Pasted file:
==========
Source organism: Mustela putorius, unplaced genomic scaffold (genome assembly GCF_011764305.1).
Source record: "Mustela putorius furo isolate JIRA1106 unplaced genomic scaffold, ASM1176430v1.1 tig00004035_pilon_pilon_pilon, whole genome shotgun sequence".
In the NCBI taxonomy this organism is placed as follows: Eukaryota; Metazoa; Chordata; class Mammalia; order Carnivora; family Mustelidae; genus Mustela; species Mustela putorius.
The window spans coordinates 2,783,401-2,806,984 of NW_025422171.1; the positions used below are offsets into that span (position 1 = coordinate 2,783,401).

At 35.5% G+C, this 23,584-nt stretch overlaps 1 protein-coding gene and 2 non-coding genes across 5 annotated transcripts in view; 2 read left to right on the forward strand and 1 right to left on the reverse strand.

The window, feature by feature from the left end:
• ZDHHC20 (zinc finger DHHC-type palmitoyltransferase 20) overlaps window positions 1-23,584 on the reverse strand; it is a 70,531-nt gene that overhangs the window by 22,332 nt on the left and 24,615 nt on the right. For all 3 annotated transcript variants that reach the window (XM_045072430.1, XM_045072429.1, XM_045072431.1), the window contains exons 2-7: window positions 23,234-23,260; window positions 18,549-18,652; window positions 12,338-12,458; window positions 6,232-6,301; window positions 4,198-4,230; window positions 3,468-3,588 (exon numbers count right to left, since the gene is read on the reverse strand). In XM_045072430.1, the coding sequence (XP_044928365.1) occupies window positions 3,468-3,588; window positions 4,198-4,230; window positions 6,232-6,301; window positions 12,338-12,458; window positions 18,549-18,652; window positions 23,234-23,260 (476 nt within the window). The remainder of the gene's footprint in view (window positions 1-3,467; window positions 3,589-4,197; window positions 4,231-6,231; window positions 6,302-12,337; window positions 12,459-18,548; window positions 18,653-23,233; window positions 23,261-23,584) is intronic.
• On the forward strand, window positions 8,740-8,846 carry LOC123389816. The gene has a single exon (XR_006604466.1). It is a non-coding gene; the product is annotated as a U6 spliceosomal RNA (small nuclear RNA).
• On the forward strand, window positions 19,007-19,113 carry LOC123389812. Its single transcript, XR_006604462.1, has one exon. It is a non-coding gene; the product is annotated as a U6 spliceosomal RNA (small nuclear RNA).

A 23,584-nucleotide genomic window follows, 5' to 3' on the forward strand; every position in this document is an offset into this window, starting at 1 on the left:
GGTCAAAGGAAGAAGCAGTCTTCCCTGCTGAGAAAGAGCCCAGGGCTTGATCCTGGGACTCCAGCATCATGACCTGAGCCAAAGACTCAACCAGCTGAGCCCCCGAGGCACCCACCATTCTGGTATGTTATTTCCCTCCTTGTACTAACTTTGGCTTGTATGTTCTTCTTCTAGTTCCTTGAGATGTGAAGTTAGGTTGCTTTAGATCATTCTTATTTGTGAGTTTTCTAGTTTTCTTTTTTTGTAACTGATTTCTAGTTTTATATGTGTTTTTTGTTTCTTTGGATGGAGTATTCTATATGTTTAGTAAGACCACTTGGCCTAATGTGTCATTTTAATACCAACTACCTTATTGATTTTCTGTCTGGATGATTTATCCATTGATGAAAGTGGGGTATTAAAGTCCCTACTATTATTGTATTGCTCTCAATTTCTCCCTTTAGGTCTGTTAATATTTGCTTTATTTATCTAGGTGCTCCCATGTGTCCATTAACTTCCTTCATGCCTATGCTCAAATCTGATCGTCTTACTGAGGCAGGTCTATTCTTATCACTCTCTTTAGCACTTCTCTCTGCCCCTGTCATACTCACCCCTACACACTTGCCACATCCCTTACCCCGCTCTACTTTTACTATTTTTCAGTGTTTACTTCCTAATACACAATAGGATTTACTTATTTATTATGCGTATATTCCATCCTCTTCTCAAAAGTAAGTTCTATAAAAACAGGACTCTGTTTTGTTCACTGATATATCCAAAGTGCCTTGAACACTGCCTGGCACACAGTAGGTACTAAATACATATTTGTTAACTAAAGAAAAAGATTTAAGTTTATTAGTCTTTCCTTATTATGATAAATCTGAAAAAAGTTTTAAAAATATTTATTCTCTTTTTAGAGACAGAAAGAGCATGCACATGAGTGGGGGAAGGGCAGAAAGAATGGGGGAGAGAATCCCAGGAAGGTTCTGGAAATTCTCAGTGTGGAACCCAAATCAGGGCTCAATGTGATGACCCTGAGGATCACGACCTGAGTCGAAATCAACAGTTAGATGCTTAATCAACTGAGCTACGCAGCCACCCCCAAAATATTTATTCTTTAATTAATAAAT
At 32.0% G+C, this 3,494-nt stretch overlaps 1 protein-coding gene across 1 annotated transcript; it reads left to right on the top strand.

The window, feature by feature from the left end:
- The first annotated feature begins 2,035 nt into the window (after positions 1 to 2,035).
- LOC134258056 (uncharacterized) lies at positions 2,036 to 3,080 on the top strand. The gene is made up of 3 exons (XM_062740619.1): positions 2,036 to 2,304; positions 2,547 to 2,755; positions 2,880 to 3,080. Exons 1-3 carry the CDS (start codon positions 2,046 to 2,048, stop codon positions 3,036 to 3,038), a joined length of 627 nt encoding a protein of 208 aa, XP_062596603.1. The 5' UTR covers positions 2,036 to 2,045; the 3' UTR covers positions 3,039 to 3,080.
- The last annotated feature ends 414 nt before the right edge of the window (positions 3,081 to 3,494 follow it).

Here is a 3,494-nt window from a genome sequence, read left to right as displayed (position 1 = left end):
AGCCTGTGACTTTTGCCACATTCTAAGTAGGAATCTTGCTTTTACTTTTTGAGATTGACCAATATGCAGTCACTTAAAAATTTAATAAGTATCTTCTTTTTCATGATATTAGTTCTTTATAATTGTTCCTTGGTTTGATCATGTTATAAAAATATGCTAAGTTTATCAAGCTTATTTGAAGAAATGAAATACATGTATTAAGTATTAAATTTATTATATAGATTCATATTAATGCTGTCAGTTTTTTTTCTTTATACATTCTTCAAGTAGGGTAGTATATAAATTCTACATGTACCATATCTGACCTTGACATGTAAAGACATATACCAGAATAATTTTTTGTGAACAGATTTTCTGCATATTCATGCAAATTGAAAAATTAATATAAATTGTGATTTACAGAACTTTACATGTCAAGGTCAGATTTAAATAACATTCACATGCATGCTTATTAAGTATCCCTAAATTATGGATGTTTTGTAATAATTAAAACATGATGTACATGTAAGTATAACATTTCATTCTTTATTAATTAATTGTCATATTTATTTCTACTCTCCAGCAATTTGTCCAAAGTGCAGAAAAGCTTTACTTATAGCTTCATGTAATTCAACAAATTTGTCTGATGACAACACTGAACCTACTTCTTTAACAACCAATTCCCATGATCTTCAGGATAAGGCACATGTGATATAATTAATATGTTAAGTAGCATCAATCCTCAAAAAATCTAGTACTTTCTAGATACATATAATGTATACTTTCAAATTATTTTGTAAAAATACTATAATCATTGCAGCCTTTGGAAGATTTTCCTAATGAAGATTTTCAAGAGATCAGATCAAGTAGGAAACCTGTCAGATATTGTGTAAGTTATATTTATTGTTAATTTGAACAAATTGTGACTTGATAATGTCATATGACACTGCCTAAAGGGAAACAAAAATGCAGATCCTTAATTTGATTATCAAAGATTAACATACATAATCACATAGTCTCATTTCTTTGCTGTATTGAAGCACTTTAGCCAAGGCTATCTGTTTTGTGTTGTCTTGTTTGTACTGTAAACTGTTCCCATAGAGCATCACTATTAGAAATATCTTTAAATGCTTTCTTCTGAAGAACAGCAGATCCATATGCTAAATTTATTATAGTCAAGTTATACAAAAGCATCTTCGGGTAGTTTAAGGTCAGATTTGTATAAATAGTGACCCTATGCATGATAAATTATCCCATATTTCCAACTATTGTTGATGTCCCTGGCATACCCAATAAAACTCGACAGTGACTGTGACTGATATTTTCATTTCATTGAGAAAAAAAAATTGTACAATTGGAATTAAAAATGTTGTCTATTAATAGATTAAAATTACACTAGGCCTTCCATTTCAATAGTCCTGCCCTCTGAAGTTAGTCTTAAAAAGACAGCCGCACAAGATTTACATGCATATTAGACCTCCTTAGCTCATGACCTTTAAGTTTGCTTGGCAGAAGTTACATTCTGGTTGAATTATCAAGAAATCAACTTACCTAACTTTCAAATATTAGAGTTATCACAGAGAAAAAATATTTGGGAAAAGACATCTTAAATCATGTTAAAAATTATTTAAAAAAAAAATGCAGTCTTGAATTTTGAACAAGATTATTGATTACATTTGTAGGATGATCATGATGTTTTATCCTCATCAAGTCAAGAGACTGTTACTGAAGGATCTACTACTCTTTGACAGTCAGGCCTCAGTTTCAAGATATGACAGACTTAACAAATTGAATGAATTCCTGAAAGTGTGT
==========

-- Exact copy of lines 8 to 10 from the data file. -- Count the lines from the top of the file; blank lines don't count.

• On the forward strand, window positions 8,740-8,846 carry LOC123389816. The gene has a single exon (XR_006604466.1). It is a non-coding gene; the product is annotated as a U6 spliceosomal RNA (small nuclear RNA).
• On the forward strand, window positions 19,007-19,113 carry LOC123389812. Its single transcript, XR_006604462.1, has one exon. It is a non-coding gene; the product is annotated as a U6 spliceosomal RNA (small nuclear RNA).

A 23,584-nucleotide genomic window follows, 5' to 3' on the forward strand; every position in this document is an offset into this window, starting at 1 on the left: